How I Knew My Father’s Love

Mona Lisa Yuchengco with father Ambassador Alfonso Yuchengco (seated) and son Paolo Abaya (Photo courtesy of Mona Lisa Yuchengco)

I was born fourth in a row of girls in a Chinese family, and the first-born boy came after me, so I grew up without much attention from my parents. In fact, I don’t have many recollections of my father when I was young because he was always not around. He never took me to the park or the movies. But one night, when I was six years old and running a very high fever, I remember my father carrying me wrapped in a blanket to the hospital. It’s the first time I can remember his arms being around me. I guess this meant he cared for me.

My teenage years brought conflict into our relationship.  As I got involved in student demonstrations and social justice causes, my father often threatened that he would disinherit me if I continued my activism.  None of my other seven siblings suffered this fate.  Even if I did things behind his back, he somehow found out about it.  Back then I wondered if he had people tailing me.  Many years later, he confessed to being one of the financiers of the underground movement during the martial law years.  Perhaps he was just looking out for my safety.  I guess this meant he cared for me.

He insisted that I work for one of his companies, despite my own insistence that I wanted to do it on my own.  In the end, he won out because nobody wanted to hire or invest in a competitor’s daughter. Our working relationship was good, and he soon began to trust my decisions and instincts.  I, on the other hand, had grown up, and was now fully involved (and liking it) in running the bank he owned.  I saw my father in a different light–his quick mental prowess, his shrewd business sense, his charm and graciousness as a host and negotiator, his witty and engaging comments, his compassion for his employees and their families, his nationalism and patriotism to the country that he loved.  The nine years I worked at the bank were the closest and most meaningful times I spent with my father, and it didn’t matter that most of the time we were talking shop. By listening to my ideas and sometimes implementing them, I guess this meant he cared for me.

I don’t have many recollections of my father when I was young because he was always not around.

I moved to America in 1982, and our relationship moved to a different phase.  I didn’t see him that often, and my life was going in a totally different direction. I have to say though, that despite this, my father never let me down when I asked for help. It is because of him that Filipinas Magazine was borne and lasted thirteen years.  I guess this meant he still cared for me, even if I was thousands of miles away from him.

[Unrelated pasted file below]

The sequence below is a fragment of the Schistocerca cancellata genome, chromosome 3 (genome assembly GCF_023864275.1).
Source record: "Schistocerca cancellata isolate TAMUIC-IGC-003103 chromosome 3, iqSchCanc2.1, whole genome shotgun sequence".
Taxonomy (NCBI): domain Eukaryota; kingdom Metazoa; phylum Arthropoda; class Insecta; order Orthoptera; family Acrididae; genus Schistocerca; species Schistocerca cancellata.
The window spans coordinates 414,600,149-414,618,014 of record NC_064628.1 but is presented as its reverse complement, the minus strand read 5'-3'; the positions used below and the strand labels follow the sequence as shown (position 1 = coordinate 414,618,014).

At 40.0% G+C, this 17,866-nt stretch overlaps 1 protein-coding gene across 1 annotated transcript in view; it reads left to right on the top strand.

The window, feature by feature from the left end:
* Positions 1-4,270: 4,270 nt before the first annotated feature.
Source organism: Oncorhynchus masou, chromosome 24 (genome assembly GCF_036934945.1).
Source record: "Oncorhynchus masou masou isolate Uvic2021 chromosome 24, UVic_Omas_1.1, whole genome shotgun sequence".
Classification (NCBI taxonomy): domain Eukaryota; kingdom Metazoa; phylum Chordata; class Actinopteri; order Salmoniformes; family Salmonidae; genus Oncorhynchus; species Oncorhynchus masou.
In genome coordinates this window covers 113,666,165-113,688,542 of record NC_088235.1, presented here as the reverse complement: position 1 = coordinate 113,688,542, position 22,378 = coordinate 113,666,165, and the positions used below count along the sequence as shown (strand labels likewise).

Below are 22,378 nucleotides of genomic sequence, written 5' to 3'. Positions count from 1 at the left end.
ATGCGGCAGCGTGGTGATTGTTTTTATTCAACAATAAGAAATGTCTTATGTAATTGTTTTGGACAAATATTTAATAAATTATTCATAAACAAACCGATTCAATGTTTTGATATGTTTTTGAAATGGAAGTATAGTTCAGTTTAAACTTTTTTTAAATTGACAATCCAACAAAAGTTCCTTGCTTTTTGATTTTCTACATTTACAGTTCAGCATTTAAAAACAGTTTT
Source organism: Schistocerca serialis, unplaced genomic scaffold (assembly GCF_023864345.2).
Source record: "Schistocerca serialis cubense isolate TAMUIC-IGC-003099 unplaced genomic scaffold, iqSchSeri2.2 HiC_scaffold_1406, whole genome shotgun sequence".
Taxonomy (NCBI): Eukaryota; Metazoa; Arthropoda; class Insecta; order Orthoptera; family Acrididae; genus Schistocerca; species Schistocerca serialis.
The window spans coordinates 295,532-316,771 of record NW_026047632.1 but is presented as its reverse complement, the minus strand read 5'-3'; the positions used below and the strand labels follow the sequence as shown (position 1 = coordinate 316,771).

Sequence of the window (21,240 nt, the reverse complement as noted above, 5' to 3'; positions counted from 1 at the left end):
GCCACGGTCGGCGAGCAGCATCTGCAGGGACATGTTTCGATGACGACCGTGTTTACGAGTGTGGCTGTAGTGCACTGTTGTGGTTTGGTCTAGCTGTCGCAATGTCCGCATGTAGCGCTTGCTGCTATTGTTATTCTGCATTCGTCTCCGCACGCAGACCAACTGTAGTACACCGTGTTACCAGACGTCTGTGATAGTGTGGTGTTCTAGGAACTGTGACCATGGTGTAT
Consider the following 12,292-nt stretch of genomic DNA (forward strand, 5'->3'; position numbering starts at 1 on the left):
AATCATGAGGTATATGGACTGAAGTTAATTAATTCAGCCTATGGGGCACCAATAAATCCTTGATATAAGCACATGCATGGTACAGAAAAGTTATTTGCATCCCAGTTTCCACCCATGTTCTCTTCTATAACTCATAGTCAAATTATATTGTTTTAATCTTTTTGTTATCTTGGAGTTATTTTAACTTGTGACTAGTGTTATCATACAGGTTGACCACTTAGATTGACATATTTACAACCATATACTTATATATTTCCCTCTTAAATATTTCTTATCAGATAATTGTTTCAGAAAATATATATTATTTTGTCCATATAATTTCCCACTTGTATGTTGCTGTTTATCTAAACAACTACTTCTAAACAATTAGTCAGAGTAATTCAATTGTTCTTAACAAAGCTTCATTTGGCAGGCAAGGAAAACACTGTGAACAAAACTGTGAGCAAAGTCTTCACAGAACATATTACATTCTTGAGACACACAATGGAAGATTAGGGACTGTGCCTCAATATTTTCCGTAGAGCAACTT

In 1998, my half sister Lenny died.  She was my father’s favorite, and he was devastated.  Not one to show his emotions, he had a difficult time coping with Lenny’s death.  He was stationed in Tokyo at the time as the Philippine Ambassador.  One day after the funeral, I was surprised to receive a call from him asking me to come to Tokyo.  He needed to talk about Lenny, and I was close to her.  He also needed comforting.  I was never jealous about their relationship; this time though, he cared enough to look for me, and I felt special.  From then on, we became friends and confidants, something I never thought could happen between a father and his daughter.

Ambassador Alfonso Yuchengco (Source: 2011 RCBC Annual Report)

When my stepmother was diagnosed with cancer in 1999, my father called me and asked me to come to Manila to keep him company.  He said he was very depressed and needed to laugh.  I left right away with a list of jokes I thought he would like.  I did this for three months in a row, staying a week at a time, with jokes in hand and telling these to my father.  When my stepmother died, I stayed with him in his house.  He didn’t have to ask me.  I just knew that he needed me there because he cared and needed caring.  

My father turned ninety last February.  His health is good for a man his age, as his ailments have been kept in check with constant medical attention.  He’s walking slower, and someone has to hold him to make sure he doesn’t trip.  He still goes to the office every day and travels to the U.S. every year.  His memory is fading, though, and you have to constantly remind him or repeat your answers.  Every now and then I will tell him an old joke and he will still laugh.  He forgets he has heard it before.  I want to tell him, “Don’t worry, Dad, I am 27 years younger than you, and I will remember for you (for as long as I can).”  It saddens me that we can no longer have meaningful conversations; but he is alive and being with him is all that matters now, so I visit him at least twice a year.  He has asked me to “come home” for good.  Now I know he really cares for me.

Happy Father’s Day, Daddy.  Thank you for loving me.  I will always cherish and remember our memories as these will comfort me in my later years.  I love you.